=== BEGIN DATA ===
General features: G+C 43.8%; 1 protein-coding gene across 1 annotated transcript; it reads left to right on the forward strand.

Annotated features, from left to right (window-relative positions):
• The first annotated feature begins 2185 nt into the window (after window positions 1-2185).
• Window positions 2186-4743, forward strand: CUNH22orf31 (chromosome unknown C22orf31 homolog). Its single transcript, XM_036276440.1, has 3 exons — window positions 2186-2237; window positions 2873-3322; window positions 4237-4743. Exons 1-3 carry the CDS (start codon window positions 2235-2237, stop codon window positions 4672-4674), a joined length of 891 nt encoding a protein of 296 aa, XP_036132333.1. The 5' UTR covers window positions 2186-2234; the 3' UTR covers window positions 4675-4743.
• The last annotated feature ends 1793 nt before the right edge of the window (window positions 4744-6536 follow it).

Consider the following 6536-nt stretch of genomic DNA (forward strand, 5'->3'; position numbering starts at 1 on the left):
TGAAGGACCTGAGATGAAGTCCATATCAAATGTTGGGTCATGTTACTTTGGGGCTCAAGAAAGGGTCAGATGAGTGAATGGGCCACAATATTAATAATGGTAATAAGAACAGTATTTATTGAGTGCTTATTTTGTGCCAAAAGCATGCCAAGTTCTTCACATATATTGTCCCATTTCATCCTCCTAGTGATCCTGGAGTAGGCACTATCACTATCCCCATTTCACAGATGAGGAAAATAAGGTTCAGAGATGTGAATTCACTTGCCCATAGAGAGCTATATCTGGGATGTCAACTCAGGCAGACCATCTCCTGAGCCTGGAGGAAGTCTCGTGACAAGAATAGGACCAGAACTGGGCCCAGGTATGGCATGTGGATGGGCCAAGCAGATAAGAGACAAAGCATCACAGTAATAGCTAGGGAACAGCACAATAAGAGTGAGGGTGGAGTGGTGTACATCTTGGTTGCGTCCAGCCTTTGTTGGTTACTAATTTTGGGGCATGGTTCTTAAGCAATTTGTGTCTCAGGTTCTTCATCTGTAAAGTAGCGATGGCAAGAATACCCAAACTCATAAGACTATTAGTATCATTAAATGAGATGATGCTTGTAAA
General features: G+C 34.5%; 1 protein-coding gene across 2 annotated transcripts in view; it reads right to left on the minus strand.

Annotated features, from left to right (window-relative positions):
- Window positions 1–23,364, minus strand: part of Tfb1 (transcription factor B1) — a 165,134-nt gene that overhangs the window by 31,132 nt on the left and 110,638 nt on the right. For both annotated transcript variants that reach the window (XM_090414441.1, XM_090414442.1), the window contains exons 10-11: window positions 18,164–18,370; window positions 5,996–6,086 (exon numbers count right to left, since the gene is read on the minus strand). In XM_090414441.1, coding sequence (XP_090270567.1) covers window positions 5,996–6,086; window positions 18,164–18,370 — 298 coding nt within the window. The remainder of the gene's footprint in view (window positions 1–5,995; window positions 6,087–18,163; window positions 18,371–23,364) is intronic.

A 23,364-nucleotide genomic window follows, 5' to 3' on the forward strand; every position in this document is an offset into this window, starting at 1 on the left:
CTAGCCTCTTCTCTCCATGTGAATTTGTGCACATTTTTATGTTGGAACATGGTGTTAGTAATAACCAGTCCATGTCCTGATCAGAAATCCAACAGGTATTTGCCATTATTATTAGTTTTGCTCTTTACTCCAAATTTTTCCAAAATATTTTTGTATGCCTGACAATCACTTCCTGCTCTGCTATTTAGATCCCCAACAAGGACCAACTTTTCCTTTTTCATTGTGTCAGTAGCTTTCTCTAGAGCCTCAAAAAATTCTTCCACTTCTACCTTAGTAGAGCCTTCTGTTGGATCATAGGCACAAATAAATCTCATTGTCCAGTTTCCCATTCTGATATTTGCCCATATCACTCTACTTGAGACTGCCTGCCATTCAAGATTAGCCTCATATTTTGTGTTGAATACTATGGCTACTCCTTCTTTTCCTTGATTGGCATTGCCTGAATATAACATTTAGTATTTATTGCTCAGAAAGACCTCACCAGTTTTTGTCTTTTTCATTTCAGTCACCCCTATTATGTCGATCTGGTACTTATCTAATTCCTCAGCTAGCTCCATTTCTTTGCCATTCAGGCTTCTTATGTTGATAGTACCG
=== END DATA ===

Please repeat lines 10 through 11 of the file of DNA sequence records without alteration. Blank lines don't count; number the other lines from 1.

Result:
- Window positions 1–23,364, minus strand: part of Tfb1 (transcription factor B1) — a 165,134-nt gene that overhangs the window by 31,132 nt on the left and 110,638 nt on the right. For both annotated transcript variants that reach the window (XM_090414441.1, XM_090414442.1), the window contains exons 10-11: window positions 18,164–18,370; window positions 5,996–6,086 (exon numbers count right to left, since the gene is read on the minus strand). In XM_090414441.1, coding sequence (XP_090270567.1) covers window positions 5,996–6,086; window positions 18,164–18,370 — 298 coding nt within the window. The remainder of the gene's footprint in view (window positions 1–5,995; window positions 6,087–18,163; window positions 18,371–23,364) is intronic.

A 23,364-nucleotide genomic window follows, 5' to 3' on the forward strand; every position in this document is an offset into this window, starting at 1 on the left: